Of course there was always the possibility of an exaggeration. By 10pm, we got to Uyo city, one of the most beautiful cities I have ever visited. Even at night, one couldn’t deny the serene beauty. The town slept like a new-born baby, with sparks of life in stranger parts, like at their parks. I doubted the possibility of us getting a cab to ferry us to Calabar at the time of the night. The driver who drove us from Owerri assured me we were going to find one. I had no reason to doubt or believe him. I was tired. I just wanted the trip to be over. He drove us to the car park and, true to my fears, there were no cabs plying the route any longer at the time.
I got off the bus to stretch my legs and they followed me. “Legs don nearly commot,” said one of them.
I was angry, I felt like hitting someone—the driver, maybe. I thought about the money we may need to spend in a hotel while waiting to continue the journey in the morning. I thought about the assurances I had given my travel companions as we were about beginning the trip, after I made payments to the hotels in Calabar on their behalf. The anger was rising to my throat. I knew I had to keep my head. There was no point in throwing tantrums in the middle of the night in a town I wasn’t so familiar with and with a bus driver who couldn’t speak my language. I calmed myself down. We eventually boarded a bus, where we were packed like sardines in a can and bundled off on the way to Calabar. The journey was over three hours, whereas the driver told me the average travel time, all things being equal, was two hours and, since we left Uyo so late, he couldn’t envision any delays on the road.
But hours later, we were stuck. We were not alone. The road was unusually busy. There were tens of heavy-duty trucks on the road. Some were stuck in the middle of the road, condemned with one mechanical fault or the other. Several others were abandoned and parked at the odd ends of the road. The driver kept talking about his need to refuel the car. We found a roadside shack where he got a ‘10 litre petrol’ for four thousand naira. I thought the prize was too much, but the driver said that prices sometimes varied with the time of the day.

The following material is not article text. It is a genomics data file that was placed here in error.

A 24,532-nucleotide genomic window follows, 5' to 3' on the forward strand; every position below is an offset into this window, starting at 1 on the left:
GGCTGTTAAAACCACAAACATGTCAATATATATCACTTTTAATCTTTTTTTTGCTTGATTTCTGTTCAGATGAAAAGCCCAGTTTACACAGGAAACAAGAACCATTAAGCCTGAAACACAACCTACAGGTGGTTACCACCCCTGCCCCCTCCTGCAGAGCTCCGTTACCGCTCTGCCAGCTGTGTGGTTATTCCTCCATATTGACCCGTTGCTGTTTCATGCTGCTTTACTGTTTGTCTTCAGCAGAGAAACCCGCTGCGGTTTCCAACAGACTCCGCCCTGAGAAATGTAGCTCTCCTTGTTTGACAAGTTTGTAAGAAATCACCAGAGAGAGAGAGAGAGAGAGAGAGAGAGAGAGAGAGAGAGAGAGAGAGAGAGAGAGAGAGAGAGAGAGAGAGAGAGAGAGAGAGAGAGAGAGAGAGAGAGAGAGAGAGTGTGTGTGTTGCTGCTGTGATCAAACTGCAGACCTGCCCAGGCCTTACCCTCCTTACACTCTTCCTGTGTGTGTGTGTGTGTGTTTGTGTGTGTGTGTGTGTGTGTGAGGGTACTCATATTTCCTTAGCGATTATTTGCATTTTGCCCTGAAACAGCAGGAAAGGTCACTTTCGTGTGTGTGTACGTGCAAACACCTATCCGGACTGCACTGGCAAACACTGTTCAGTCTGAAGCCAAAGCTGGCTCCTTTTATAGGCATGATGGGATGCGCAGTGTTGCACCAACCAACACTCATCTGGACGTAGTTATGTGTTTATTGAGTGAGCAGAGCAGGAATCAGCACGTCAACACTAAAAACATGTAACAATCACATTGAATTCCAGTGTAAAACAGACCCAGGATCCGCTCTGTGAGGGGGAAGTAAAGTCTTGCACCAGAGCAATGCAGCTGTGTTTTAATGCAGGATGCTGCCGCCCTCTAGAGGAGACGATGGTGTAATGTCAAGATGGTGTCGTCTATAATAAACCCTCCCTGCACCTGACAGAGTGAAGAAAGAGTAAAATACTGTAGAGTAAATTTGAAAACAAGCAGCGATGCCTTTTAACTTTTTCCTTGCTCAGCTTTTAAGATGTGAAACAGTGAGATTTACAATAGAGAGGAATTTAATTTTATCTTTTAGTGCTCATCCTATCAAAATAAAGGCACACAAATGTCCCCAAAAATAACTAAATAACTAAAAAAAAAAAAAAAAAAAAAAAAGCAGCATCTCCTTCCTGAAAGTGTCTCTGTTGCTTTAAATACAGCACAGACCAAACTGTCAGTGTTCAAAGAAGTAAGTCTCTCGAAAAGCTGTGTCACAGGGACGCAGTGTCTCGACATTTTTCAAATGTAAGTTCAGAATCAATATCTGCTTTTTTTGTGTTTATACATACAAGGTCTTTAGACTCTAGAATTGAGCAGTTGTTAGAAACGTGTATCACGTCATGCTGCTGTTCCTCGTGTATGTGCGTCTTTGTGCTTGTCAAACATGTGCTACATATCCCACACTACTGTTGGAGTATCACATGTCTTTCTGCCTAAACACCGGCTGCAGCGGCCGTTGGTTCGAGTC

The reason for the holdup was unclear. The only thing clear was that we were not moving. I have travelled through many bad roads in my time, but this road from Itu to Calabar has to be the absolute worst. There were some indigenes of Calabar in the bus with us. They didn’t look as tired or as surprised as the rest of us were. Perhaps because some of the men had medicated themselves with gin which oozed from their breaths as they spoke. The women just slept as though they had no care. The men were making jokes about the time to our destination. I felt like shutting them down. They were making expensive jokes. One said we would reach Calabar by 6am. I couldn’t imagine being stuck in traffic for more than an hour. Another one refuted the other and said we were about thirty minutes from Calabar and, once we were free of this hold -up, we would be on our way.
I got off the bus to stretch my legs and they followed me. “Legs don nearly commot,” said one of them. There was something hilarious about the way they spoke, their pronunciations of some English words—despite the fact that they were speaking pidgin—was dented heavily with efik, the local dialect. We walked for about two minutes, passing other passenger buses like ours and trucks that were stuck with us in the traffic. I could count about fifteen passenger buses.
As we moved further ahead, we found the reason we had been stuck on one spot for so long. Two long trucks had crossed each other and, at the same time, crossed the road, making it impassable for either of them and everyone else. The boys with me, as though they had a plan before they left the bus, went to meet both truck drivers and began negotiating how to ease the gridlock. In less than fifteen minutes we were on our way into Calabar city. It was around four in the morning. I struggled to keep my eyes open to watch the driver, to ensure he wouldn’t drive us into the many ditches on the road. By five in the morning, we had checked in at our hotel.
Tolu Daniel is a writer and photographer. His works have appeared on Muwado Hub, African Writer, Saraba Magazine, Afridiaspora, Waza Africa, and Elsewhere Lit Journal. He lives in Abeokuta and can be found on twitter via @iamToluDaniel